Renewable diesel fuel, made from the corn distillers oil already produced at the plant along with other feedstocks, will be added to the production line of East Kansas Agri-Energy LLC at Garnett.
Construction on the diesel facility will begin soon and will be complete in about 12 to 14 months. The plant will be able to produce three million gallons of hydrocarbon fuel per year, with the ability to double that capacity in the future.
"This is about maximizing revenue, leveraging activities that we already do every day, and enhancing the value of products we already produce now," said EKAE President & CEO Jeff Oestmann. "Adding renewable diesel capability aligns perfectly with our business strategy of diversifying our energy portfolio and creating additional enterprises that are sustainable on their own."
"The main driver is to create greater value for our unit holders," said EKAE chairman Bill Pracht. "We'll be taking advantage of our experience and current facilities to create two biofuels out of one kernel of corn. Furthermore, we'll be adding value to the corn oil we already produce."
Oestmann said that EKAE already has a receptive market for this new fuel.
"We have positive relationships with customers and within the biofuels industry that have come to know EKAE as a reliable and trustworthy supplier," he said. "By using corn distillers oil we produce as the primary feedstock, we will have quality control that will underscore our reputation for quality in the marketplace."
"Sound management and fiscal responsibility have created a strong balance sheet for EKAE," said EKAE board member Scott Burkdoll. "We are in an extremely advantageous position to establish market leadership quickly and profitably."
"Our renewable diesel technology is commercially proven," said Ron Beemiller, president and CEO of WB Services, the technology partner on the project. "The process creates renewable diesel along with valuable co-products including steam, fuel gas and denaturant that are integrated into the ethanol plant. It is an elegant solution that adds value while reducing the carbon intensity."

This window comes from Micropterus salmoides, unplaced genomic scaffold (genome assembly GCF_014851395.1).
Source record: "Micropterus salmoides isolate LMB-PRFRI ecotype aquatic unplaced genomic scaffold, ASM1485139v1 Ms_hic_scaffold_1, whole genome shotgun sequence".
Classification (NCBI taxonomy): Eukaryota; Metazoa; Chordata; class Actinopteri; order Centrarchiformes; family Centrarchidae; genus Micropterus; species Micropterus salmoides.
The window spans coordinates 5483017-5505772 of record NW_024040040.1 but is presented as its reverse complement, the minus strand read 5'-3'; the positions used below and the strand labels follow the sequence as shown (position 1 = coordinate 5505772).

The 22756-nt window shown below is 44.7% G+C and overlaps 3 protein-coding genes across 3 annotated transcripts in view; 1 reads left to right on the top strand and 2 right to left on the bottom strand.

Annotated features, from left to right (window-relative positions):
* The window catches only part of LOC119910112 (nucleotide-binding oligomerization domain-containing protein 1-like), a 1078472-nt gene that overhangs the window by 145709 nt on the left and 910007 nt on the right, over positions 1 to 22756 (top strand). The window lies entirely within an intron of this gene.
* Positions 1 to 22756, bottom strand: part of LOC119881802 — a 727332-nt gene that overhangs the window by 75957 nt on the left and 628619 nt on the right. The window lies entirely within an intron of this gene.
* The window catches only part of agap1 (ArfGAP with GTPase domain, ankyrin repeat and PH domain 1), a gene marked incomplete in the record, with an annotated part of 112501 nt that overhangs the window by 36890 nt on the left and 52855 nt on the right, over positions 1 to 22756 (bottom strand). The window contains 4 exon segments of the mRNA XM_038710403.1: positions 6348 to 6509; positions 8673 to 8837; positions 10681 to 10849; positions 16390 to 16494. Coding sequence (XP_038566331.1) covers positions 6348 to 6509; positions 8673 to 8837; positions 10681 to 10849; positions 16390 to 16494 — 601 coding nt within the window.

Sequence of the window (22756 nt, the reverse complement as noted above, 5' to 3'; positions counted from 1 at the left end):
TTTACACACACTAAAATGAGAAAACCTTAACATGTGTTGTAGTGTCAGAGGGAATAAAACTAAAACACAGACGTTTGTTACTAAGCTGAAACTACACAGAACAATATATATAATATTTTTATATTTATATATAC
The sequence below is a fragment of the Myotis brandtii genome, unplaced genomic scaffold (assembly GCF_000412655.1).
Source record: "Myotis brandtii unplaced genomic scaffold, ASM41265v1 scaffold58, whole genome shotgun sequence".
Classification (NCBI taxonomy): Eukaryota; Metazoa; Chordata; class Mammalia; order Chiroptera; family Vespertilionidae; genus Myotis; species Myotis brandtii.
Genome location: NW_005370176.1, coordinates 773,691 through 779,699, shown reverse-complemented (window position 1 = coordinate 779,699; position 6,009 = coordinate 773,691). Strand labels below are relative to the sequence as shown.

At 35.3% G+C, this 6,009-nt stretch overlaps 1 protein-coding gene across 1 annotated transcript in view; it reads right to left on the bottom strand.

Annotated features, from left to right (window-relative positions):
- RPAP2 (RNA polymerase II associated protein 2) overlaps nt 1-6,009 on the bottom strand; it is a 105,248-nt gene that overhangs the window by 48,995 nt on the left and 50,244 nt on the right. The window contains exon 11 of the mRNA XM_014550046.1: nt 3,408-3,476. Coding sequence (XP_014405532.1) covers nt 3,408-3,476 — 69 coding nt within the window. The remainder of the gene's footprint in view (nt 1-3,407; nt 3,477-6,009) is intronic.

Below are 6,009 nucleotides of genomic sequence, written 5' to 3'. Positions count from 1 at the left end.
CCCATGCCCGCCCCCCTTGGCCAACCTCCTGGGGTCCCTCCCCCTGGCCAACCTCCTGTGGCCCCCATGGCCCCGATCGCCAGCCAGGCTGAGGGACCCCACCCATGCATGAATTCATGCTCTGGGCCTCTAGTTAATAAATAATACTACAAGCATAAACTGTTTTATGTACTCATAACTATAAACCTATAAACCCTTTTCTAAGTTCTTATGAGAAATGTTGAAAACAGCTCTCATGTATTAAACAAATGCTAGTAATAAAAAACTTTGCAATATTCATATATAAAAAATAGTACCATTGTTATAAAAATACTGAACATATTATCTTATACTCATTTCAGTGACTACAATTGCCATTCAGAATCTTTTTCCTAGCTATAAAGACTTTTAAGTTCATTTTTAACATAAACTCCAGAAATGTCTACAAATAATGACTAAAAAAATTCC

Renewable diesel and biodiesel are similar in that they both utilize vegetable oil as feedstock-- soybean oil, corn stillage, and animal fats and greases. But that's where the similarities end, Oestmann said.
"Whereas biodiesel has blending restrictions and seasonal concerns, renewable diesel is a true 'drop-in' fuel indistinguishable from the ordinary diesel fuel found at the pump," Oestmann added. "It does not present the blending and pipeline transportation challenges of biodiesel, and that may make it easier and less expensive for fuel marketers to integrate it into their operations.
Renewable diesel is feedstock flexible, which will allow EKAE to take advantage of commodity markets to improve margins.
Renewable diesel qualifies under both the "biomass-based diesel" category and the "other advanced biofuels" category in the Renewable Fuel Standard.
Renewable diesel benefits
The fuel dramatically reduces greenhouse gas emissions compared to petroleum. Additionally, renewable diesel has a very low carbon intensity score under the low carbon fuels standard established by the California Air Resources Board, which opens up a huge West Coast market for EKAE.
According to Oestmann, the co-products of renewable diesel are more valuable than those from biodiesel, creating greater marketing and revenue opportunities. High value co-products of the renewable diesel process include naphtha, which is a common component in gasoline and is used in ethanol production as a denaturant. Another co-product is a fuel gas similar to pipeline natural gas, which will also be used in the ethanol process to reduce energy consumption.
Markets for renewable diesel are the same as petroleum derived diesel fuel including motor fuels (automobiles, trucks and rail), heavy duty equipment in agriculture and construction, and aviation fuel.